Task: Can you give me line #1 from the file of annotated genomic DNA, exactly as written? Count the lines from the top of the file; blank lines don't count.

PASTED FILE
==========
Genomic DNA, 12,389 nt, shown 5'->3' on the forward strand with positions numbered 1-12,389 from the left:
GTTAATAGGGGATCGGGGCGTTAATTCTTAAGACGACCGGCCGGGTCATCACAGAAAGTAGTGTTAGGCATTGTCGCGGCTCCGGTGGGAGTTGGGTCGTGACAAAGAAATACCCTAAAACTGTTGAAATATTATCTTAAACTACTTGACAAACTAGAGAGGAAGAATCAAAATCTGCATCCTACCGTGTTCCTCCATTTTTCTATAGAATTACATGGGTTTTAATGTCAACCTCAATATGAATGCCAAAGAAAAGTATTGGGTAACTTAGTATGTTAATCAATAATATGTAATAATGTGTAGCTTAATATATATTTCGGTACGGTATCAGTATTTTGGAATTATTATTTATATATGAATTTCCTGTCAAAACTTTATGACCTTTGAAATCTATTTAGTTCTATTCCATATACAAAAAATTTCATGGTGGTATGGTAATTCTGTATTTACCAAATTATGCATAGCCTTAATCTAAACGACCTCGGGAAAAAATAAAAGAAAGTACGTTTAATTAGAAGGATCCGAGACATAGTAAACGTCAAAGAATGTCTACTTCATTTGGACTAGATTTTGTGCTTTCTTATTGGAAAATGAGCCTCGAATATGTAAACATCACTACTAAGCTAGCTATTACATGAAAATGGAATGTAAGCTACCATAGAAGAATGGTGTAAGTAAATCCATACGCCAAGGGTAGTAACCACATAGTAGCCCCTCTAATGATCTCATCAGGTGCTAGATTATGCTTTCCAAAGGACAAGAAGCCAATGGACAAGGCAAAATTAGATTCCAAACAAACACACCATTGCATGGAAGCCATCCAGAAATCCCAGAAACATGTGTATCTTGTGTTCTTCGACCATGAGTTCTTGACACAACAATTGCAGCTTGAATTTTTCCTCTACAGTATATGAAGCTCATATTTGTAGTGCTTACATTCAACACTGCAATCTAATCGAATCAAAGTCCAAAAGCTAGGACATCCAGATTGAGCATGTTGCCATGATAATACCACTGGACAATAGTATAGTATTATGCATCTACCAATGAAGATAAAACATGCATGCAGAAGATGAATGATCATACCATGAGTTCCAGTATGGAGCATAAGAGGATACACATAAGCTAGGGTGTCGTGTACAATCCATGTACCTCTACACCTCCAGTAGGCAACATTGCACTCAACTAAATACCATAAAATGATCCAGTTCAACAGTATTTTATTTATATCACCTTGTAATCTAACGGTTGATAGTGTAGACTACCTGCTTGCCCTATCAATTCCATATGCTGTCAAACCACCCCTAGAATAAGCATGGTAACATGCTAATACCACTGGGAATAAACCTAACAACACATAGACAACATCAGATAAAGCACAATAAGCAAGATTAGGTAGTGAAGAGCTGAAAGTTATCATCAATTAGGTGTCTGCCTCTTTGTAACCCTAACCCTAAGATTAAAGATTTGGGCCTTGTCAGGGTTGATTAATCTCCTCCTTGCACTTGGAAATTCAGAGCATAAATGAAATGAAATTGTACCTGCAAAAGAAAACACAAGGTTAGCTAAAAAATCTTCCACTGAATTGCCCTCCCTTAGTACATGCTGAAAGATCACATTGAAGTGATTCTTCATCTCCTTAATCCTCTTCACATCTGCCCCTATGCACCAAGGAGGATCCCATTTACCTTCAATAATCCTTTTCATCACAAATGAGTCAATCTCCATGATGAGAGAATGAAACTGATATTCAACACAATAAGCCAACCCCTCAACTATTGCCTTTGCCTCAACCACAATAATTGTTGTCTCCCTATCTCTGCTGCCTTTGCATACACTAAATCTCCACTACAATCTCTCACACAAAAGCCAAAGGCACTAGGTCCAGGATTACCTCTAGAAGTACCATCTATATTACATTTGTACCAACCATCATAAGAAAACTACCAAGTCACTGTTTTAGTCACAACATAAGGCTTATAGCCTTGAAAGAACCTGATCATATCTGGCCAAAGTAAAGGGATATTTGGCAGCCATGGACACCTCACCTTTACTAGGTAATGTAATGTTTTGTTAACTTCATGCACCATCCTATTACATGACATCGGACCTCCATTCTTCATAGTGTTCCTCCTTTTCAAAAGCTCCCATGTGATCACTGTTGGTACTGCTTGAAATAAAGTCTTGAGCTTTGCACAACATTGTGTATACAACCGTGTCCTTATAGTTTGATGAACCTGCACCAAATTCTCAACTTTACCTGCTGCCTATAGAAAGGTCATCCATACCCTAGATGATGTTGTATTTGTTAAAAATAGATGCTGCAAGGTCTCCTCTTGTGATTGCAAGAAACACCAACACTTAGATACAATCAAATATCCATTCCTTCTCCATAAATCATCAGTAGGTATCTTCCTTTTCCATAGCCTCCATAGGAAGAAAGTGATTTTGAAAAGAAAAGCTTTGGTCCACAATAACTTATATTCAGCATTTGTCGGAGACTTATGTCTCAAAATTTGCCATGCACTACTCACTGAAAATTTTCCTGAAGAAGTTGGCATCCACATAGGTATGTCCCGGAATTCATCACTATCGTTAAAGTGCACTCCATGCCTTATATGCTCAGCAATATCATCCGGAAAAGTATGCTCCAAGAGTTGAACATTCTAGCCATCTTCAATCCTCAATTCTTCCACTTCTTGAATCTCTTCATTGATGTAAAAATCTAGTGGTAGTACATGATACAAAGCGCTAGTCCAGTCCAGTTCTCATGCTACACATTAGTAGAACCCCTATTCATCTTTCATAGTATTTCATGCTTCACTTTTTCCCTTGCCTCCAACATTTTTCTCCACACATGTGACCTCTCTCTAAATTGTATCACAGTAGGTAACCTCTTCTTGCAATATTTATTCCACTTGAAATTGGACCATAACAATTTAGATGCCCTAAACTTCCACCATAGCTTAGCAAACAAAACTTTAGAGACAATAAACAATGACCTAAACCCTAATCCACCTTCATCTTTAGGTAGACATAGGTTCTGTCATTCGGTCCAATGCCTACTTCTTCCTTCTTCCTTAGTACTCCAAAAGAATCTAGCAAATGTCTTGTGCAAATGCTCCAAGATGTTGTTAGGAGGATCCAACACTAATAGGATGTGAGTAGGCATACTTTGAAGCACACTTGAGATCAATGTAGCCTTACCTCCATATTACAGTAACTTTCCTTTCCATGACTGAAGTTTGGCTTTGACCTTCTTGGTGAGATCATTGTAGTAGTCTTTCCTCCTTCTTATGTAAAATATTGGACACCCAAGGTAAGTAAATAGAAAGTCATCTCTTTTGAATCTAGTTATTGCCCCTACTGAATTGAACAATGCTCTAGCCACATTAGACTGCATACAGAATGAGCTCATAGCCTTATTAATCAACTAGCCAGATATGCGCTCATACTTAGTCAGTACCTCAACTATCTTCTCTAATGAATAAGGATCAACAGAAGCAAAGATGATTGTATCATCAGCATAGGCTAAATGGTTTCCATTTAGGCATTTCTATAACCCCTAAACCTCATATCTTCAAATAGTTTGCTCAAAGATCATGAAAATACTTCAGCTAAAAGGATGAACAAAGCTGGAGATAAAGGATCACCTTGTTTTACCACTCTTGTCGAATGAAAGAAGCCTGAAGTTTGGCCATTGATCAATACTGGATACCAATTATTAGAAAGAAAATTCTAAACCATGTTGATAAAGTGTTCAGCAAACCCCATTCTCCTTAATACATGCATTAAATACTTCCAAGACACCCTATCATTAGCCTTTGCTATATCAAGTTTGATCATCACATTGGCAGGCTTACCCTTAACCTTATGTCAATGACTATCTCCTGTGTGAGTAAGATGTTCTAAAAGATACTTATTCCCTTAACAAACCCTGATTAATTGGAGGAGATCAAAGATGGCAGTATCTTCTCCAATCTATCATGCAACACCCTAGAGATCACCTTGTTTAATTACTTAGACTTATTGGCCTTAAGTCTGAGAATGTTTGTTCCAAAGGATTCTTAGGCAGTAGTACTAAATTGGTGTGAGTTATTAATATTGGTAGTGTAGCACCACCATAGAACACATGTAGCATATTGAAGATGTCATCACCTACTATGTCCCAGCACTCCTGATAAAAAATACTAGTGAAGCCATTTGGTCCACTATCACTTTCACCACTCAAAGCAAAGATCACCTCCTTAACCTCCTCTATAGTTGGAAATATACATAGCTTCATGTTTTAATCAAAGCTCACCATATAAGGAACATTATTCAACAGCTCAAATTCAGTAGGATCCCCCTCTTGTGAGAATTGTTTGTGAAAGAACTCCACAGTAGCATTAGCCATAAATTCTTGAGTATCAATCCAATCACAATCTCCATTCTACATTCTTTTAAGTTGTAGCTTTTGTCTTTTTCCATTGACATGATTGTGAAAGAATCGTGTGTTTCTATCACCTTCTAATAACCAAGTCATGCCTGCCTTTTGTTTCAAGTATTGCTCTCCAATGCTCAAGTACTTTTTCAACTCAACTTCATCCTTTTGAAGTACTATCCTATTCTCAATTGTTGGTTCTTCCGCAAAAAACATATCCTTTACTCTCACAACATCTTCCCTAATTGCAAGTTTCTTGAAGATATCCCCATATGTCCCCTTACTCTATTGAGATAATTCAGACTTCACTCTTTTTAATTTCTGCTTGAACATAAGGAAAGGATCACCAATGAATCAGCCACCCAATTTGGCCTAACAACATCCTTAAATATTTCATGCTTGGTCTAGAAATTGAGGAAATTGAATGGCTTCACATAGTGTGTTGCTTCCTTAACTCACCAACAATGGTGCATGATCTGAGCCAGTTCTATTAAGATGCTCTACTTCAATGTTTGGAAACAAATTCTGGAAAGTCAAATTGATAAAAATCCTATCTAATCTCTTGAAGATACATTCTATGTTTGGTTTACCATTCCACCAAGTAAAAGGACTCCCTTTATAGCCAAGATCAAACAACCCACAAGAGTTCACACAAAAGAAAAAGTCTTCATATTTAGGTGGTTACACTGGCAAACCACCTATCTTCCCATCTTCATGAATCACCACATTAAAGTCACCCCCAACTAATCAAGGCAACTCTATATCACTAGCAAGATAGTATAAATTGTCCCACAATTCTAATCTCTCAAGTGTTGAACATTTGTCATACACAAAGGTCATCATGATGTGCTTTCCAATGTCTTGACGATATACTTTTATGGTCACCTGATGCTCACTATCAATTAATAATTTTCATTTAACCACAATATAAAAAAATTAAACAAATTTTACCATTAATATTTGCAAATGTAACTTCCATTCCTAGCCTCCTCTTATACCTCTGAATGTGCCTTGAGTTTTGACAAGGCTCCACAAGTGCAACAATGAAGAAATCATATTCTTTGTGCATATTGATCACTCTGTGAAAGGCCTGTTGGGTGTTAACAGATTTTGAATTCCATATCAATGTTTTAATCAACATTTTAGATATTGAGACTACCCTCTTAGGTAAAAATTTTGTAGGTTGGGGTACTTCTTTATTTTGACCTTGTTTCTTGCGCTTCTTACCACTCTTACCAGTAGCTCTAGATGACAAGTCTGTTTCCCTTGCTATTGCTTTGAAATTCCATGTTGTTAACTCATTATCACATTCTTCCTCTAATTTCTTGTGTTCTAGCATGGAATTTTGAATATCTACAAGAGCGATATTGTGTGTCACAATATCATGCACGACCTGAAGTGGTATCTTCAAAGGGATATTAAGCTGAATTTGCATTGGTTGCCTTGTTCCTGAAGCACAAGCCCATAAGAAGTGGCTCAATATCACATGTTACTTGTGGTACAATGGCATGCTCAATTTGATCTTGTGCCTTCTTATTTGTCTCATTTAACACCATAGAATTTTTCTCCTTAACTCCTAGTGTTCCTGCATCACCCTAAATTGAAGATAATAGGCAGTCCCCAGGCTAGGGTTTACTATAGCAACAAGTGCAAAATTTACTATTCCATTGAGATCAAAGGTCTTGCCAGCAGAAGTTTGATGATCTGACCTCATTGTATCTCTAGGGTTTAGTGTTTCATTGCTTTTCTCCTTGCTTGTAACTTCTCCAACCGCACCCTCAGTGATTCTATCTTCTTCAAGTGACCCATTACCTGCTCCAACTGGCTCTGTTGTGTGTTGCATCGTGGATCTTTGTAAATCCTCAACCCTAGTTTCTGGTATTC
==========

Genomic DNA, 12,389 nt, shown 5'->3' on the forward strand with positions numbered 1-12,389 from the left: